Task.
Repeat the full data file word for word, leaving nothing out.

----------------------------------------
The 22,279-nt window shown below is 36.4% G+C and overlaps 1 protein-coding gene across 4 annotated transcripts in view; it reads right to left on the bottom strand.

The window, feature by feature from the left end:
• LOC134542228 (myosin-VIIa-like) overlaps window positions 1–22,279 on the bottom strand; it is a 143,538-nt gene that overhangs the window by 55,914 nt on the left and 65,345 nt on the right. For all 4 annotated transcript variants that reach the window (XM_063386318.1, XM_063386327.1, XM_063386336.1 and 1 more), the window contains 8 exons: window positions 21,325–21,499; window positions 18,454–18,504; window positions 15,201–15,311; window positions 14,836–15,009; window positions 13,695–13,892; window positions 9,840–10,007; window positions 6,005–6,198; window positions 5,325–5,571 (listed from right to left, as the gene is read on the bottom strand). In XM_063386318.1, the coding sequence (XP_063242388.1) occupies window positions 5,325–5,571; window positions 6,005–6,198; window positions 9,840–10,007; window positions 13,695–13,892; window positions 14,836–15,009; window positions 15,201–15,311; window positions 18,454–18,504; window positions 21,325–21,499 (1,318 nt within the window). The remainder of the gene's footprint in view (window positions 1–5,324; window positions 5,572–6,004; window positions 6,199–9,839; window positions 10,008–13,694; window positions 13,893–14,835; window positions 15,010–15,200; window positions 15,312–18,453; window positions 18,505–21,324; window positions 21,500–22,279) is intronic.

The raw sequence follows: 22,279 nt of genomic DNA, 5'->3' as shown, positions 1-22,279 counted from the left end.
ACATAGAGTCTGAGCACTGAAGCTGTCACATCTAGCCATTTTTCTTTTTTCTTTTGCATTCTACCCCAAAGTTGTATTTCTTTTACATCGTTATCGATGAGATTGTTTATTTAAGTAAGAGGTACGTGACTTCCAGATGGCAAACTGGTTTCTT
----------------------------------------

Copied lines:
The 22,279-nt window shown below is 36.4% G+C and overlaps 1 protein-coding gene across 4 annotated transcripts in view; it reads right to left on the bottom strand.

The window, feature by feature from the left end:
• LOC134542228 (myosin-VIIa-like) overlaps window positions 1–22,279 on the bottom strand; it is a 143,538-nt gene that overhangs the window by 55,914 nt on the left and 65,345 nt on the right. For all 4 annotated transcript variants that reach the window (XM_063386318.1, XM_063386327.1, XM_063386336.1 and 1 more), the window contains 8 exons: window positions 21,325–21,499; window positions 18,454–18,504; window positions 15,201–15,311; window positions 14,836–15,009; window positions 13,695–13,892; window positions 9,840–10,007; window positions 6,005–6,198; window positions 5,325–5,571 (listed from right to left, as the gene is read on the bottom strand). In XM_063386318.1, the coding sequence (XP_063242388.1) occupies window positions 5,325–5,571; window positions 6,005–6,198; window positions 9,840–10,007; window positions 13,695–13,892; window positions 14,836–15,009; window positions 15,201–15,311; window positions 18,454–18,504; window positions 21,325–21,499 (1,318 nt within the window). The remainder of the gene's footprint in view (window positions 1–5,324; window positions 5,572–6,004; window positions 6,199–9,839; window positions 10,008–13,694; window positions 13,893–14,835; window positions 15,010–15,200; window positions 15,312–18,453; window positions 18,505–21,324; window positions 21,500–22,279) is intronic.

The raw sequence follows: 22,279 nt of genomic DNA, 5'->3' as shown, positions 1-22,279 counted from the left end.
ACATAGAGTCTGAGCACTGAAGCTGTCACATCTAGCCATTTTTCTTTTTTCTTTTGCATTCTACCCCAAAGTTGTATTTCTTTTACATCGTTATCGATGAGATTGTTTATTTAAGTAAGAGGTACGTGACTTCCAGATGGCAAACTGGTTTCTT